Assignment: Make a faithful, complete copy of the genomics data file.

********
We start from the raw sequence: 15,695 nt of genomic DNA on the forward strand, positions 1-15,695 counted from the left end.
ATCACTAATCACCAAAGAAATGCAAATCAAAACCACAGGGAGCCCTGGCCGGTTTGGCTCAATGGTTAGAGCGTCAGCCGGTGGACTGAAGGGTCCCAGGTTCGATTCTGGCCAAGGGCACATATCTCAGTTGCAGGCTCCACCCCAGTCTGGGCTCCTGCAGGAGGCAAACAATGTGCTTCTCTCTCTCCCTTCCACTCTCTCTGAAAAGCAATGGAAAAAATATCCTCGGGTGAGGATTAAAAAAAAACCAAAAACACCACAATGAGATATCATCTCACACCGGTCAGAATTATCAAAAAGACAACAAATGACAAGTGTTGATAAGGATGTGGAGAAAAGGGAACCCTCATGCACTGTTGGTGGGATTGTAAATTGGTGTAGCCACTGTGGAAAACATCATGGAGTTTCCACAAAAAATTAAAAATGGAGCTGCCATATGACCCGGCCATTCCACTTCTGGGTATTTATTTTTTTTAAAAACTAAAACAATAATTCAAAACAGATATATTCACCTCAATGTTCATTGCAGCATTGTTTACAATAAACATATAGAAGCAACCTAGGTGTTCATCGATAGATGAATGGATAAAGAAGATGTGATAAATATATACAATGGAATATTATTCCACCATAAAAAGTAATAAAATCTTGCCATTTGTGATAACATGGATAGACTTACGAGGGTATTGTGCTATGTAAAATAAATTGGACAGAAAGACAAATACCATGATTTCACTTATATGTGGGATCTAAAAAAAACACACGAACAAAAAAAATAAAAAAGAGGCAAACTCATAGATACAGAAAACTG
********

We start from the raw sequence: 15,695 nt of genomic DNA on the forward strand, positions 1-15,695 counted from the left end.
ATCACTAATCACCAAAGAAATGCAAATCAAAACCACAGGGAGCCCTGGCCGGTTTGGCTCAATGGTTAGAGCGTCAGCCGGTGGACTGAAGGGTCCCAGGTTCGATTCTGGCCAAGGGCACATATCTCAGTTGCAGGCTCCACCCCAGTCTGGGCTCCTGCAGGAGGCAAACAATGTGCTTCTCTCTCTCCCTTCCACTCTCTCTGAAAAGCAATGGAAAAAATATCCTCGGGTGAGGATTAAAAAAAAACCAAAAACACCACAATGAGATATCATCTCACACCGGTCAGAATTATCAAAAAGACAACAAATGACAAGTGTTGATAAGGATGTGGAGAAAAGGGAACCCTCATGCACTGTTGGTGGGATTGTAAATTGGTGTAGCCACTGTGGAAAACATCATGGAGTTTCCACAAAAAATTAAAAATGGAGCTGCCATATGACCCGGCCATTCCACTTCTGGGTATTTATTTTTTTTAAAAACTAAAACAATAATTCAAAACAGATATATTCACCTCAATGTTCATTGCAGCATTGTTTACAATAAACATATAGAAGCAACCTAGGTGTTCATCGATAGATGAATGGATAAAGAAGATGTGATAAATATATACAATGGAATATTATTCCACCATAAAAAGTAATAAAATCTTGCCATTTGTGATAACATGGATAGACTTACGAGGGTATTGTGCTATGTAAAATAAATTGGACAGAAAGACAAATACCATGATTTCACTTATATGTGGGATCTAAAAAAAACACACGAACAAAAAAAATAAAAAAGAGGCAAACTCATAGATACAGAAAACTG